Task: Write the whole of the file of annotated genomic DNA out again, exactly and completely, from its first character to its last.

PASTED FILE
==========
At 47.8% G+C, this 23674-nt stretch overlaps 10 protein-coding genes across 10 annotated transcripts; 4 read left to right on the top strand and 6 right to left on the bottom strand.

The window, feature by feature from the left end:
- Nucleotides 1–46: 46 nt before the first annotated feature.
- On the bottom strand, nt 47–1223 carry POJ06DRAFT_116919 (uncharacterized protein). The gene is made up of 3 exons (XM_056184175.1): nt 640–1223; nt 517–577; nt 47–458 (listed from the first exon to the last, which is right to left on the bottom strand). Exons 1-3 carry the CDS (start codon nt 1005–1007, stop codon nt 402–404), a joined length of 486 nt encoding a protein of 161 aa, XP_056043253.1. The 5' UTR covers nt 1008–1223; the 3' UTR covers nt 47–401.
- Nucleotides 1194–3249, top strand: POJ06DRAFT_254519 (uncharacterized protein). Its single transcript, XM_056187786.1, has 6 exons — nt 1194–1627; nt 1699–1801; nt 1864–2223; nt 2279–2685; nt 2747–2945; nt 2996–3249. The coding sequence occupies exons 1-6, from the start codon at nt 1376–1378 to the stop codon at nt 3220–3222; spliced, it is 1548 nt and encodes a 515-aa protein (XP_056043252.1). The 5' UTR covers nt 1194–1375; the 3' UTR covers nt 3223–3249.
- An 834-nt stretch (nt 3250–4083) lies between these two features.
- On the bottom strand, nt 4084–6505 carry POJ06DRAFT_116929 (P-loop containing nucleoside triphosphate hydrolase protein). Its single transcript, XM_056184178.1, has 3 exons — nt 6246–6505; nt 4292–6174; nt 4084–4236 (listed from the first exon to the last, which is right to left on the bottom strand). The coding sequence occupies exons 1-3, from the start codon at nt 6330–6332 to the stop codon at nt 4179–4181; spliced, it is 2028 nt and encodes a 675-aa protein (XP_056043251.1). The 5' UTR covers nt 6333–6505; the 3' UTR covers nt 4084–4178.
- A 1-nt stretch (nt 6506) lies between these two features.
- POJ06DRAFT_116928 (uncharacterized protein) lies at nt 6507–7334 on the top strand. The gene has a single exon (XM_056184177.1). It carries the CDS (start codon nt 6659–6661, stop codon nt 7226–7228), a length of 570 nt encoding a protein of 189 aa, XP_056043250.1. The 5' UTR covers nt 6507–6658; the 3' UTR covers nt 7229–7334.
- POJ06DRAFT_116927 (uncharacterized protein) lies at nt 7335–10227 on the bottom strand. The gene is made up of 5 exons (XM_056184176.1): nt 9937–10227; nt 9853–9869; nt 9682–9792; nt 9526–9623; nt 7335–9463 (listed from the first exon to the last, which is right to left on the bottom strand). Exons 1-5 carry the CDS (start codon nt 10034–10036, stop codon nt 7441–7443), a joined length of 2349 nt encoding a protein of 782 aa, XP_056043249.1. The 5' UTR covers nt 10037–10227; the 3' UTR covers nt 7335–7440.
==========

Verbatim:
At 47.8% G+C, this 23674-nt stretch overlaps 10 protein-coding genes across 10 annotated transcripts; 4 read left to right on the top strand and 6 right to left on the bottom strand.

The window, feature by feature from the left end:
- Nucleotides 1–46: 46 nt before the first annotated feature.
- On the bottom strand, nt 47–1223 carry POJ06DRAFT_116919 (uncharacterized protein). The gene is made up of 3 exons (XM_056184175.1): nt 640–1223; nt 517–577; nt 47–458 (listed from the first exon to the last, which is right to left on the bottom strand). Exons 1-3 carry the CDS (start codon nt 1005–1007, stop codon nt 402–404), a joined length of 486 nt encoding a protein of 161 aa, XP_056043253.1. The 5' UTR covers nt 1008–1223; the 3' UTR covers nt 47–401.
- Nucleotides 1194–3249, top strand: POJ06DRAFT_254519 (uncharacterized protein). Its single transcript, XM_056187786.1, has 6 exons — nt 1194–1627; nt 1699–1801; nt 1864–2223; nt 2279–2685; nt 2747–2945; nt 2996–3249. The coding sequence occupies exons 1-6, from the start codon at nt 1376–1378 to the stop codon at nt 3220–3222; spliced, it is 1548 nt and encodes a 515-aa protein (XP_056043252.1). The 5' UTR covers nt 1194–1375; the 3' UTR covers nt 3223–3249.
- An 834-nt stretch (nt 3250–4083) lies between these two features.
- On the bottom strand, nt 4084–6505 carry POJ06DRAFT_116929 (P-loop containing nucleoside triphosphate hydrolase protein). Its single transcript, XM_056184178.1, has 3 exons — nt 6246–6505; nt 4292–6174; nt 4084–4236 (listed from the first exon to the last, which is right to left on the bottom strand). The coding sequence occupies exons 1-3, from the start codon at nt 6330–6332 to the stop codon at nt 4179–4181; spliced, it is 2028 nt and encodes a 675-aa protein (XP_056043251.1). The 5' UTR covers nt 6333–6505; the 3' UTR covers nt 4084–4178.
- A 1-nt stretch (nt 6506) lies between these two features.
- POJ06DRAFT_116928 (uncharacterized protein) lies at nt 6507–7334 on the top strand. The gene has a single exon (XM_056184177.1). It carries the CDS (start codon nt 6659–6661, stop codon nt 7226–7228), a length of 570 nt encoding a protein of 189 aa, XP_056043250.1. The 5' UTR covers nt 6507–6658; the 3' UTR covers nt 7229–7334.
- POJ06DRAFT_116927 (uncharacterized protein) lies at nt 7335–10227 on the bottom strand. The gene is made up of 5 exons (XM_056184176.1): nt 9937–10227; nt 9853–9869; nt 9682–9792; nt 9526–9623; nt 7335–9463 (listed from the first exon to the last, which is right to left on the bottom strand). Exons 1-5 carry the CDS (start codon nt 10034–10036, stop codon nt 7441–7443), a joined length of 2349 nt encoding a protein of 782 aa, XP_056043249.1. The 5' UTR covers nt 10037–10227; the 3' UTR covers nt 7335–7440.